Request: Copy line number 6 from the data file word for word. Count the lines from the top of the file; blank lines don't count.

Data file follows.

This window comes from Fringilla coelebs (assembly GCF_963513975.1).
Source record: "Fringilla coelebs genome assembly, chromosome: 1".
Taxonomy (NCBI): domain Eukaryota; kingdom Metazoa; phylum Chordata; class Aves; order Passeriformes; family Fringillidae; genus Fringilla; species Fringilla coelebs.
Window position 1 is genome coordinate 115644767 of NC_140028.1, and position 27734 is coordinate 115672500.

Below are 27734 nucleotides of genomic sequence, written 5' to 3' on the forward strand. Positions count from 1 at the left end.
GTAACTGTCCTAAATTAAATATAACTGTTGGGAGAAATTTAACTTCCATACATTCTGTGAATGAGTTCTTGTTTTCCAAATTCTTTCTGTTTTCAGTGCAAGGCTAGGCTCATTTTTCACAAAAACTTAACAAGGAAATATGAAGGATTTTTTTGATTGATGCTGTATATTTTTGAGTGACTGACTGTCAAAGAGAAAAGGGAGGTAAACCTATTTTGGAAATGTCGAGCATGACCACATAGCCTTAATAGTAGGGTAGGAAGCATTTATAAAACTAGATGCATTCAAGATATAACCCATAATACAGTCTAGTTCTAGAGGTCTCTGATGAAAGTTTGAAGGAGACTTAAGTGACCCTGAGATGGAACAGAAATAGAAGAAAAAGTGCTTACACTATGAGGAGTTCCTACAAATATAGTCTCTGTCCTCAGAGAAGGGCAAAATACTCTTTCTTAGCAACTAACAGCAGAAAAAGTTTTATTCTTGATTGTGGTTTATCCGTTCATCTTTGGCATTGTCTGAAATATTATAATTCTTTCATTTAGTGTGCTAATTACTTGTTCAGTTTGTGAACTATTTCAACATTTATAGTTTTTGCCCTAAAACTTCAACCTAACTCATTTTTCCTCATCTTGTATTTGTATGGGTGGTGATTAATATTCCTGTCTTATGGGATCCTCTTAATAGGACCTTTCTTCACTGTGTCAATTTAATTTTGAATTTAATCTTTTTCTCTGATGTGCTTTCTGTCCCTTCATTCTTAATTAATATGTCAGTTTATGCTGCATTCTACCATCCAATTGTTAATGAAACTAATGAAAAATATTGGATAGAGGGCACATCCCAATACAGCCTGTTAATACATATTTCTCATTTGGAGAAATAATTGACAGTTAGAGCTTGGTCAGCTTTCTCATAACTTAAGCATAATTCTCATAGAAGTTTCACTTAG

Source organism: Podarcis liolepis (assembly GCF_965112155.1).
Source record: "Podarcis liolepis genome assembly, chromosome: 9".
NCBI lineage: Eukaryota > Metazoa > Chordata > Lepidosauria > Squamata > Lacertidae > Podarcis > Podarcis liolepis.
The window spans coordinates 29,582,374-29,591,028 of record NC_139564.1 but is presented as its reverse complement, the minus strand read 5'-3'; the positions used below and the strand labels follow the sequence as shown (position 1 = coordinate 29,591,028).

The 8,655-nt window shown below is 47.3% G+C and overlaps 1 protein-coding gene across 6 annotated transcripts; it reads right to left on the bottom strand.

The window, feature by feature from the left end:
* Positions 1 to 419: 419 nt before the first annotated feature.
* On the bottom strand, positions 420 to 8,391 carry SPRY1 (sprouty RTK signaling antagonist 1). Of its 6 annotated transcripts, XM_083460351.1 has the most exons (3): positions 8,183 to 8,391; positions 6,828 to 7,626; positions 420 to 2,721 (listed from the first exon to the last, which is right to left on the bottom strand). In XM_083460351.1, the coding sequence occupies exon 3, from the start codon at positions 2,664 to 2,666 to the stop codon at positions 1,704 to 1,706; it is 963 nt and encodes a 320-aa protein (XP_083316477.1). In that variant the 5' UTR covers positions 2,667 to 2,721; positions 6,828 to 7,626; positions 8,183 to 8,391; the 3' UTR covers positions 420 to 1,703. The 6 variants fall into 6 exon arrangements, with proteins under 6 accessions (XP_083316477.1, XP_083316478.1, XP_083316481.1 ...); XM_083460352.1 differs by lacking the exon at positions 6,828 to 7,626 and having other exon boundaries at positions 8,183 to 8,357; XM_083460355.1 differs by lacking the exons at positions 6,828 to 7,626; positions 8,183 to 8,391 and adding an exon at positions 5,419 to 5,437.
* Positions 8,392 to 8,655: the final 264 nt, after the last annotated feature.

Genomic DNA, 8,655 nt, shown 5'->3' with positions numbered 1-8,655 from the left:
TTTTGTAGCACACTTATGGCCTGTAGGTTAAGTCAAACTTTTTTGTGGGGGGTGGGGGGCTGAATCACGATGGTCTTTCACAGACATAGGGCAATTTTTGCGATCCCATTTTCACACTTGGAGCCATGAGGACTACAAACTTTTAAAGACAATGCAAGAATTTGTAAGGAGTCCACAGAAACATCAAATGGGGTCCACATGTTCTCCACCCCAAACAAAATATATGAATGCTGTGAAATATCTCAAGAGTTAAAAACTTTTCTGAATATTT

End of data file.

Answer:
GTAACTGTCCTAAATTAAATATAACTGTTGGGAGAAATTTAACTTCCATACATTCTGTGAATGAGTTCTTGTTTTCCAAATTCTTTCTGTTTTCAGTGCAAGGCTAGGCTCATTTTTCACAAAAACTTAACAAGGAAATATGAAGGATTTTTTTGATTGATGCTGTATATTTTTGAGTGACTGACTGTCAAAGAGAAAAGGGAGGTAAACCTATTTTGGAAATGTCGAGCATGACCACATAGCCTTAATAGTAGGGTAGGAAGCATTTATAAAACTAGATGCATTCAAGATATAACCCATAATACAGTCTAGTTCTAGAGGTCTCTGATGAAAGTTTGAAGGAGACTTAAGTGACCCTGAGATGGAACAGAAATAGAAGAAAAAGTGCTTACACTATGAGGAGTTCCTACAAATATAGTCTCTGTCCTCAGAGAAGGGCAAAATACTCTTTCTTAGCAACTAACAGCAGAAAAAGTTTTATTCTTGATTGTGGTTTATCCGTTCATCTTTGGCATTGTCTGAAATATTATAATTCTTTCATTTAGTGTGCTAATTACTTGTTCAGTTTGTGAACTATTTCAACATTTATAGTTTTTGCCCTAAAACTTCAACCTAACTCATTTTTCCTCATCTTGTATTTGTATGGGTGGTGATTAATATTCCTGTCTTATGGGATCCTCTTAATAGGACCTTTCTTCACTGTGTCAATTTAATTTTGAATTTAATCTTTTTCTCTGATGTGCTTTCTGTCCCTTCATTCTTAATTAATATGTCAGTTTATGCTGCATTCTACCATCCAATTGTTAATGAAACTAATGAAAAATATTGGATAGAGGGCACATCCCAATACAGCCTGTTAATACATATTTCTCATTTGGAGAAATAATTGACAGTTAGAGCTTGGTCAGCTTTCTCATAACTTAAGCATAATTCTCATAGAAGTTTCACTTAG